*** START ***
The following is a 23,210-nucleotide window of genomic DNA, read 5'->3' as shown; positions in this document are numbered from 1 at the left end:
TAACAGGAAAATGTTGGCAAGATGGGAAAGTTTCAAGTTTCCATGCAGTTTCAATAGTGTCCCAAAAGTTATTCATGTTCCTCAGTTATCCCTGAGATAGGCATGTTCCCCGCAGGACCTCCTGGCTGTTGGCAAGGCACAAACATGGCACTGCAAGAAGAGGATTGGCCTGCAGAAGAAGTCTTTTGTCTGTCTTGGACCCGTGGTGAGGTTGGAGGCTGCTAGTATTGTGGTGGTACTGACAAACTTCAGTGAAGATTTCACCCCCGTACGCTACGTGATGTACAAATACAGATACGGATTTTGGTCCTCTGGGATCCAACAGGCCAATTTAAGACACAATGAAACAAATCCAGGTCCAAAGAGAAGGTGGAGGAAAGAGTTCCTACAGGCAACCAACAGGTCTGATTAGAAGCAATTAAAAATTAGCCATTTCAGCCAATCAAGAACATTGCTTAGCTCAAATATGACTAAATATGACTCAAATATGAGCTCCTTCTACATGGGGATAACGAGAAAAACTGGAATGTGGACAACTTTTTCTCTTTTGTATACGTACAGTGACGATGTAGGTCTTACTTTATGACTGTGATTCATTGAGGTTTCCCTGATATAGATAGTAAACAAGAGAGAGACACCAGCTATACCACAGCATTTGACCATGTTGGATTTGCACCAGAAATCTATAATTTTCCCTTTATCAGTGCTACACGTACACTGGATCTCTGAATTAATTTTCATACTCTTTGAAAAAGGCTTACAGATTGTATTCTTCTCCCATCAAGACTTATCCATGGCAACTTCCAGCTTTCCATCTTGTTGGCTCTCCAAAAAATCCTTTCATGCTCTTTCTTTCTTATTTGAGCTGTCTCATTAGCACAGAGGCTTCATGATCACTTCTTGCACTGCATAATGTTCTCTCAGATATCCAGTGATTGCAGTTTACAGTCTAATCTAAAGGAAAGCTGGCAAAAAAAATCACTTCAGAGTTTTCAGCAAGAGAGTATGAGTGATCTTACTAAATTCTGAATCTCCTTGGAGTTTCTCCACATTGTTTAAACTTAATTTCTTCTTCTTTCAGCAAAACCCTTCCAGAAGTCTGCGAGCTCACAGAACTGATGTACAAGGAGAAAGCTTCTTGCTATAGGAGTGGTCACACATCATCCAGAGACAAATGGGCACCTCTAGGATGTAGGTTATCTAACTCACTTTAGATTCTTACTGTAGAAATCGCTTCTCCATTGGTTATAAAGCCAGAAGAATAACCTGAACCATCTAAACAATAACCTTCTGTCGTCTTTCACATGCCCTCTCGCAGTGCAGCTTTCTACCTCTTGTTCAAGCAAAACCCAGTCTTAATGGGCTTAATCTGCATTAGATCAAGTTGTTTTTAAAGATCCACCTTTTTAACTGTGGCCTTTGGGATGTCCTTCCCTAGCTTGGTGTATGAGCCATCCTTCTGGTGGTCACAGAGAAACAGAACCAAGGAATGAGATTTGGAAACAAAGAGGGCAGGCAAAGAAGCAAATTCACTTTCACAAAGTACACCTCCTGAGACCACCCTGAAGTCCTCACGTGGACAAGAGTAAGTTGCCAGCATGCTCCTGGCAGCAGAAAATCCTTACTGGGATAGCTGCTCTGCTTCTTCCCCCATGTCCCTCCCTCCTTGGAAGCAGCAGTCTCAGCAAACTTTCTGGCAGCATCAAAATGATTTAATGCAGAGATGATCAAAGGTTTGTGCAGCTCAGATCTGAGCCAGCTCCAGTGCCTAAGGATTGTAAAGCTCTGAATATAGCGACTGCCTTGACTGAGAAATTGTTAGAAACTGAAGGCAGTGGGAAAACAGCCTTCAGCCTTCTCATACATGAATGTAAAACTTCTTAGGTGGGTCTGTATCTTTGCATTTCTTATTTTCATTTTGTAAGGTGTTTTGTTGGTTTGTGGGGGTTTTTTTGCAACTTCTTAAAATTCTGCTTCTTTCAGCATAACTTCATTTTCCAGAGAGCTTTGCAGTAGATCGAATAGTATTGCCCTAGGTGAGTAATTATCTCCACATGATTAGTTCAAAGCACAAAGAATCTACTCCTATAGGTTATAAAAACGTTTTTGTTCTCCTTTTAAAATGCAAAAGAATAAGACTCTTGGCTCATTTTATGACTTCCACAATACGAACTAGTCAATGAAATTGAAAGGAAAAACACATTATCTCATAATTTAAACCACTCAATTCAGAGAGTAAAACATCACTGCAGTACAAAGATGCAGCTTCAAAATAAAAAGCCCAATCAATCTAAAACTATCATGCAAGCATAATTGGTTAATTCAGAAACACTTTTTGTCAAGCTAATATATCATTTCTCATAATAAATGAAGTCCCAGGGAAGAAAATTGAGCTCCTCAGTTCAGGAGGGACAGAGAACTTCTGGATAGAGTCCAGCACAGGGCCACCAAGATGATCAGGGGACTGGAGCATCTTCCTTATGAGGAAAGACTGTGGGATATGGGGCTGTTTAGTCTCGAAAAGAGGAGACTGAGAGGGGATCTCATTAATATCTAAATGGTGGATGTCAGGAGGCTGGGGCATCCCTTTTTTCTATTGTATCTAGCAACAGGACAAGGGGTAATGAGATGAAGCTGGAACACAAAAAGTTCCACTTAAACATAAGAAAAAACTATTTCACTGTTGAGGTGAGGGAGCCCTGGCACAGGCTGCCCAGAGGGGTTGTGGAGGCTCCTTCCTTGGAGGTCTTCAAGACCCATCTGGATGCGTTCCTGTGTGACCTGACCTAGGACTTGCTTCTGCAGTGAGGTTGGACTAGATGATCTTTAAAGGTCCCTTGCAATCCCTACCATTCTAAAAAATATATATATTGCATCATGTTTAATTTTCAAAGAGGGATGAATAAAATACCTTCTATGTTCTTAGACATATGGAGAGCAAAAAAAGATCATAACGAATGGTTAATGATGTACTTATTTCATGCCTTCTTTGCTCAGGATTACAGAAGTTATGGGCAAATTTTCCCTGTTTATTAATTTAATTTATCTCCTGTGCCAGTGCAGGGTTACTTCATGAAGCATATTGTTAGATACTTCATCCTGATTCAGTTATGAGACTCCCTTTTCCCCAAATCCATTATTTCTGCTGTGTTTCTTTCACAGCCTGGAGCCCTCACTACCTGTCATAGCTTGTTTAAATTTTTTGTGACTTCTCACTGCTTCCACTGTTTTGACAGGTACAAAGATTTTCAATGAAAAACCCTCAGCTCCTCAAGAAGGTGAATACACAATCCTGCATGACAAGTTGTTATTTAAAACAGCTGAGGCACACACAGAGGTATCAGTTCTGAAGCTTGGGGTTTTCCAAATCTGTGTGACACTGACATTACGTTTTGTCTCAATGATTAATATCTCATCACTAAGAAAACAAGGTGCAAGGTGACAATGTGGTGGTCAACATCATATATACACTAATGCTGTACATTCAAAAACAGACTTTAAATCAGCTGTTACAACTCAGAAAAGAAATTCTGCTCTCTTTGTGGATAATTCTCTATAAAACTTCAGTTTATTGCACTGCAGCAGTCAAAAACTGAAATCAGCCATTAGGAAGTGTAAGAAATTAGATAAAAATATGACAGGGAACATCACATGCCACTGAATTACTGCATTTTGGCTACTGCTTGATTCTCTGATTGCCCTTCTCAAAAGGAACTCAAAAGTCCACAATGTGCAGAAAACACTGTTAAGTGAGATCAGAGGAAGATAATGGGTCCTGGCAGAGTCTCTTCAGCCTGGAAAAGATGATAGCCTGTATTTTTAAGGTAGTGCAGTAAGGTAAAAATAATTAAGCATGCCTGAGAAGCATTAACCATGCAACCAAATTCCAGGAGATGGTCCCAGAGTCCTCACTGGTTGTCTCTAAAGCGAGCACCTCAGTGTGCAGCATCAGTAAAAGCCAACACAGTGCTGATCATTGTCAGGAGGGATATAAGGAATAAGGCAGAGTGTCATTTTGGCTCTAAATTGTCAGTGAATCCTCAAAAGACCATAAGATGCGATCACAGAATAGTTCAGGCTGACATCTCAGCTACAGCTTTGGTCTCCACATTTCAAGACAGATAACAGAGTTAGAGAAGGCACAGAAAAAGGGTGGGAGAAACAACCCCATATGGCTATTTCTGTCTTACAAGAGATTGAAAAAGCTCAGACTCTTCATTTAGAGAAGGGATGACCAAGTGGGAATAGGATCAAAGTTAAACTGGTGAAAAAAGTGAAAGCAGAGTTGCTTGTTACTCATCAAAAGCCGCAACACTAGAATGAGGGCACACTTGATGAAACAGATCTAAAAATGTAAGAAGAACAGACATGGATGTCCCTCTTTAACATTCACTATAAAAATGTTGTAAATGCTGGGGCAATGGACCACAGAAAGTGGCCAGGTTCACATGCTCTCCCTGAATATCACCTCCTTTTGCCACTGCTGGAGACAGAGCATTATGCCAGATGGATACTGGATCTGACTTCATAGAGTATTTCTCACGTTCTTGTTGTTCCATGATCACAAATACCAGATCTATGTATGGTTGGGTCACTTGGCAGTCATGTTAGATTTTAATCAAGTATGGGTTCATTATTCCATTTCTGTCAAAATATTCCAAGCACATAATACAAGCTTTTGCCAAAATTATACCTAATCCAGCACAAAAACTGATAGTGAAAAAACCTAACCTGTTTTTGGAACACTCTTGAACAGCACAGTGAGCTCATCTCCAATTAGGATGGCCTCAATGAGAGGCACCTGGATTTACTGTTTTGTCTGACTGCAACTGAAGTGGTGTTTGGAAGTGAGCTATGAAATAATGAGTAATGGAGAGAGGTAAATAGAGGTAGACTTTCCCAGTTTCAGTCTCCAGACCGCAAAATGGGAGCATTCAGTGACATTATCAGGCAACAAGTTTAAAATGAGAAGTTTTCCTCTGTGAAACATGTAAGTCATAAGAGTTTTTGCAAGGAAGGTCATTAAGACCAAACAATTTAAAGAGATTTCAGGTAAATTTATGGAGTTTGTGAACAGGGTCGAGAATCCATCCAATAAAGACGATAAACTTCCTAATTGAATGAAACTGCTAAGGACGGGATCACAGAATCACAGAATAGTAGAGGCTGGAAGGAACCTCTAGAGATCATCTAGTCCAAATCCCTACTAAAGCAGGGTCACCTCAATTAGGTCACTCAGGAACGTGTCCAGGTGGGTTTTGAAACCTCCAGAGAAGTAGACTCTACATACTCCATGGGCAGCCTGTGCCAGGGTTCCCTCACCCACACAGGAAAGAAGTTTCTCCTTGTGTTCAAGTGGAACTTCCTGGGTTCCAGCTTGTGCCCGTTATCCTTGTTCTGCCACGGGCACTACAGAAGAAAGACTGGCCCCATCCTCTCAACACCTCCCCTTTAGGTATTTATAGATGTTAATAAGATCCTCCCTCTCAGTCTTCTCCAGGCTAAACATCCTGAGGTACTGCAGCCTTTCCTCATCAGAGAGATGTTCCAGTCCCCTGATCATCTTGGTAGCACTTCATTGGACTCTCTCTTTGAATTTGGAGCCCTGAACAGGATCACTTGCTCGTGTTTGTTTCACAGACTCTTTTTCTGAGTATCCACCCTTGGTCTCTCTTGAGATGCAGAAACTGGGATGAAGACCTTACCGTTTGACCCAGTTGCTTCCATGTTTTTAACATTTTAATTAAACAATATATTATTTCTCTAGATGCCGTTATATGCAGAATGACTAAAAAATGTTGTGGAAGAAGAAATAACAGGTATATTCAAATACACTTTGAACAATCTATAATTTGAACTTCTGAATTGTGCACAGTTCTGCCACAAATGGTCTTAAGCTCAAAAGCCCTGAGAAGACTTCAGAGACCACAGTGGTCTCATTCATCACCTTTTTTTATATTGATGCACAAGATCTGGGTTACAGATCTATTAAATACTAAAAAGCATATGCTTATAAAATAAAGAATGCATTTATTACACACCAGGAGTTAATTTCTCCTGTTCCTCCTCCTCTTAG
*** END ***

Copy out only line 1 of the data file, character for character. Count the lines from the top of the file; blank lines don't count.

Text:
The following is a 23,210-nucleotide window of genomic DNA, read 5'->3' as shown; positions in this document are numbered from 1 at the left end: